What does the creaking of timber beams in a mine have to do with advanced analysis of the sound of gas pipelines? The objective is the same in both cases: to identify symptoms which, if interpreted correctly, can help prevent a failure or an accident.
Acoustic emission testing is an NDT (non-destructive test) used for the evaluation of the technical condition of structures. It is based on an analysis of sound signals (in the form of elastic waves) generated by failure processes (like propagation of cracks, corrosion, or plastic strain) in progress within the material of the tested structure.
These sound signals are like the creaking of timber beams exposed to excessive loads. This “talking” of timber has been used for centuries as an early warning system in underground mines to detect excessive earth movements. It is also passive: it does not deliver any input to the monitored object, it can only respond to signals emitted by the monitored object.
The output is detected by piezoelectric sensors attached by magnetic force to the surface of the monitored object. The output of the piezoelectric sensors is processed with dedicated hardware and software (by amplification and filtering to remove the background emissions generated by, e.g. the operation of equipment, the flow of liquids or gases, or road traffic). Once processed, the outputs are analysed by qualified testing personnel.
Sound waves propagate from their source with identical velocity in all directions within the medium. Detection of the sound waves with sensors installed in several locations (at least two on a gas pipeline) helps locate defects with an accuracy down to several centimetres.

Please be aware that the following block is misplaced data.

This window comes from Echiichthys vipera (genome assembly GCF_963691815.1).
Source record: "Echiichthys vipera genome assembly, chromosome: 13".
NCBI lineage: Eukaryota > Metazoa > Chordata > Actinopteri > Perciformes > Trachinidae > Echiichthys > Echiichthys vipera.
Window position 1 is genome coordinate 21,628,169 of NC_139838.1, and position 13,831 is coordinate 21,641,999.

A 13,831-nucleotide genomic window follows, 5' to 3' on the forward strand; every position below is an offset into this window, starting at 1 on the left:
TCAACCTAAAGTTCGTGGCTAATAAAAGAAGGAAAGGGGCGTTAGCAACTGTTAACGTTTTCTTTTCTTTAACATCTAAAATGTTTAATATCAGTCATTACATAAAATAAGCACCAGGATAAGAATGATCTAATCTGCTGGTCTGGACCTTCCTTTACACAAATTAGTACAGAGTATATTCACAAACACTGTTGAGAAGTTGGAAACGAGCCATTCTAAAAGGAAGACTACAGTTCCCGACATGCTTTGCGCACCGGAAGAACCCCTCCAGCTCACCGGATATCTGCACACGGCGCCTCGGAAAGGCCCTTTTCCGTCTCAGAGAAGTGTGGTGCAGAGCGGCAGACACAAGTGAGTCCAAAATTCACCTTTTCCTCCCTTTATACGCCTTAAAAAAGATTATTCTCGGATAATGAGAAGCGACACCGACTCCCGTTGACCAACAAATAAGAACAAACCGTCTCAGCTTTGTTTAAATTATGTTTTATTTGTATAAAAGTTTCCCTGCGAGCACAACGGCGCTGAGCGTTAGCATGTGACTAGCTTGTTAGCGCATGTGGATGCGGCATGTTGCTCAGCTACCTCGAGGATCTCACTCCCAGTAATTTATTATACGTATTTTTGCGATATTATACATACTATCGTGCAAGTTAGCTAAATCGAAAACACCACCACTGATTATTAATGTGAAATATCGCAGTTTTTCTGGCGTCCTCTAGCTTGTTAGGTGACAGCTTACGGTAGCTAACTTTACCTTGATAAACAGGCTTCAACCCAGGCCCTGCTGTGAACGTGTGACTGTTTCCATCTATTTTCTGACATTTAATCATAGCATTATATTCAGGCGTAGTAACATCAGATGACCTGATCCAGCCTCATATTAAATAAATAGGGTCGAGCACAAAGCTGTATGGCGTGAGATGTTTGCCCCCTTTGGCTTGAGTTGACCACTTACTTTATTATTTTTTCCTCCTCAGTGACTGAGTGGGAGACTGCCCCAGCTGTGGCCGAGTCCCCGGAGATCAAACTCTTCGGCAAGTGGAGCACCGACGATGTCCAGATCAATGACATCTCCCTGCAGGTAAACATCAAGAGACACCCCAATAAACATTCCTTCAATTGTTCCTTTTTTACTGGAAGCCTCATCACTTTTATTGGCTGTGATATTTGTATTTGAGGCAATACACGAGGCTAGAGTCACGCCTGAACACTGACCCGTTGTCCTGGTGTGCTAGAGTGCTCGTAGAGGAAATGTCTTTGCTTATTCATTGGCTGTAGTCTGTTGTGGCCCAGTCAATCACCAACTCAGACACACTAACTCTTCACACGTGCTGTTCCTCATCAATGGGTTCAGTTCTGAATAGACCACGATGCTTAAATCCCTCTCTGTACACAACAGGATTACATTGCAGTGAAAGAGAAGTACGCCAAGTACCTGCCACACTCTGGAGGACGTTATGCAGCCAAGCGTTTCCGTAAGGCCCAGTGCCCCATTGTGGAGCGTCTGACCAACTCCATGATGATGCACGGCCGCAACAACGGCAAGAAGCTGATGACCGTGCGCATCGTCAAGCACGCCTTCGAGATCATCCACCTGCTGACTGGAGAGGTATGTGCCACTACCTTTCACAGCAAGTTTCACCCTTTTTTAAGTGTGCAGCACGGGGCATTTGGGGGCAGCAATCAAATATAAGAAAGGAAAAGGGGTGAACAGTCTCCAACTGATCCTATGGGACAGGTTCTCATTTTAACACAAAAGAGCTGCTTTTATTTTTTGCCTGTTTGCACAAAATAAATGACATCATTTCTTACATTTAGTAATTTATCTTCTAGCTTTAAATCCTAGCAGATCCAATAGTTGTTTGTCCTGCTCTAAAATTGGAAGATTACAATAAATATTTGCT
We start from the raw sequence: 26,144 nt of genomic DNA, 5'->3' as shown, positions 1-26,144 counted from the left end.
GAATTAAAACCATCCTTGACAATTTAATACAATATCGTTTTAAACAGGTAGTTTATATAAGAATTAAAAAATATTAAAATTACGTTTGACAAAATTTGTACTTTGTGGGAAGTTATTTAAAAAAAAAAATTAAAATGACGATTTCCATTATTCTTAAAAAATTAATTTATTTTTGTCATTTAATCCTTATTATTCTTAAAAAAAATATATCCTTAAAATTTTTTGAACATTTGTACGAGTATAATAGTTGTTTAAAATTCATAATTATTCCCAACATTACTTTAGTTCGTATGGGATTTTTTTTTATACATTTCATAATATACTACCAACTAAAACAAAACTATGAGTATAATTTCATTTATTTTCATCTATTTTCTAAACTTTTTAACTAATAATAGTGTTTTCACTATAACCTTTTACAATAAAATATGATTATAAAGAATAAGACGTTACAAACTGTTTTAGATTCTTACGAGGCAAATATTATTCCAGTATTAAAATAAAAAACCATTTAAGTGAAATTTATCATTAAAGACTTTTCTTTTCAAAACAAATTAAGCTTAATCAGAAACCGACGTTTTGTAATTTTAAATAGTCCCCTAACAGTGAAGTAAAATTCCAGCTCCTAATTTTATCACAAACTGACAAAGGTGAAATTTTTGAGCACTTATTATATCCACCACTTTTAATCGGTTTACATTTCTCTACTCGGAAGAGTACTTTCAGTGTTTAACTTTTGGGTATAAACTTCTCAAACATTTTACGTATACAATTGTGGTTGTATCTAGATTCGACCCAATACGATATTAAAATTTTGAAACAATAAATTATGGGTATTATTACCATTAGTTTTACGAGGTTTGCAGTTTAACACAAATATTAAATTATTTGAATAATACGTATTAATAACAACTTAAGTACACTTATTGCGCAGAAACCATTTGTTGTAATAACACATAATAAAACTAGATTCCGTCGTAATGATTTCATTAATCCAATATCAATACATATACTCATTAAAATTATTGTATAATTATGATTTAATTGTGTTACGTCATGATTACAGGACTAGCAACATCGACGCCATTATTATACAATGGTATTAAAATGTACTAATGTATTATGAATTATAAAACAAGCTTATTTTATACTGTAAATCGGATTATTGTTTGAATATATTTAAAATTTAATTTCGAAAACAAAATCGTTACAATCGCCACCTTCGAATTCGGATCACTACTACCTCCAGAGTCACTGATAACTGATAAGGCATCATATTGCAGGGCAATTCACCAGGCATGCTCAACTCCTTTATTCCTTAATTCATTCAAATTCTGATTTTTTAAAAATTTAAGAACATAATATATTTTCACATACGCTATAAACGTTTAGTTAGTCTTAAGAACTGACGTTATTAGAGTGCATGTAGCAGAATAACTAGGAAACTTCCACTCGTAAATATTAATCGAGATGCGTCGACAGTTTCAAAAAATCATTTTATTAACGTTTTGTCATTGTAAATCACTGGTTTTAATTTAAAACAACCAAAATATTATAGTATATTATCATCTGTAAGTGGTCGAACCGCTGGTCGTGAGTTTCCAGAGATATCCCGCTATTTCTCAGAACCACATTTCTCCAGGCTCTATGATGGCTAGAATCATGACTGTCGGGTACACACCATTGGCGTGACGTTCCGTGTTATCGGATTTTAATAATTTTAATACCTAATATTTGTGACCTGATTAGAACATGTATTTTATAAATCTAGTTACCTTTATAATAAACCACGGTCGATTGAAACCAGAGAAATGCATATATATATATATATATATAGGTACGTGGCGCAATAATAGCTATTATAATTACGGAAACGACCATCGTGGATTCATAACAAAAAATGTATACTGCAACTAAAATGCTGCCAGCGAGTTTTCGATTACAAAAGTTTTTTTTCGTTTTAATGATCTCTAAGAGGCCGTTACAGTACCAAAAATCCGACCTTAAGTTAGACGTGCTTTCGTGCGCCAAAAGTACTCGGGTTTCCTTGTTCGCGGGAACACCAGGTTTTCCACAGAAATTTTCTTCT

An experienced operator can analyse the detected sound signals (by their frequency and amplitude variation) to estimate the type and criticality of the identified failure effects.
Acoustic emission testing requires no destructive tampering with the monitored objects. It can be performed under normal operating conditions, with the monitored objects running at load, and precisely identify the location of detected defects. Acoustic emission tests can cover an entire structure, not just its components.
A drawback of traditional acoustic emission tests (with the methods defined in PN-EN and ISO standards*) in gas pipelines is their limited spatial range (because of strong attenuation of the sound signals by gas pipeline insulation and the soil). This requires the installation of the sound sensors every several dozen metres of pipeline length (and uncovering the buried gas pipeline). The operating pressure of the gas pipeline must be increased (and this is not always possible to do) to amplify the failure processes within the monitored material.
There is research underway to develop the acoustic emission test method (and mainly the testing hardware and analytical software) and enable the identification of underground gas pipeline failure processes without increasing the pipeline operating pressure, while improving the spatial range of the test.
* PN-EN ISO 9712:2012, Non-destructive testing. Qualification and certification of NDT personnel
PN-EN 1330-9:2009, Non-destructive testing. Terminology
PN-EN 13554:2011, Non-destructive testing. Acoustic emission testing. General principles
 Vallen Systeme GmbH „AMSY-6 System Description”, kwiecień 2017 r.
 Sprawozdanie z badania metoda emisji akustycznej urządzenia technicznego – podziemny stalowy rurociąg przesyłowy gazu [metan - CH4], Kociołki k. Kozienic, czerwiec 2019 r.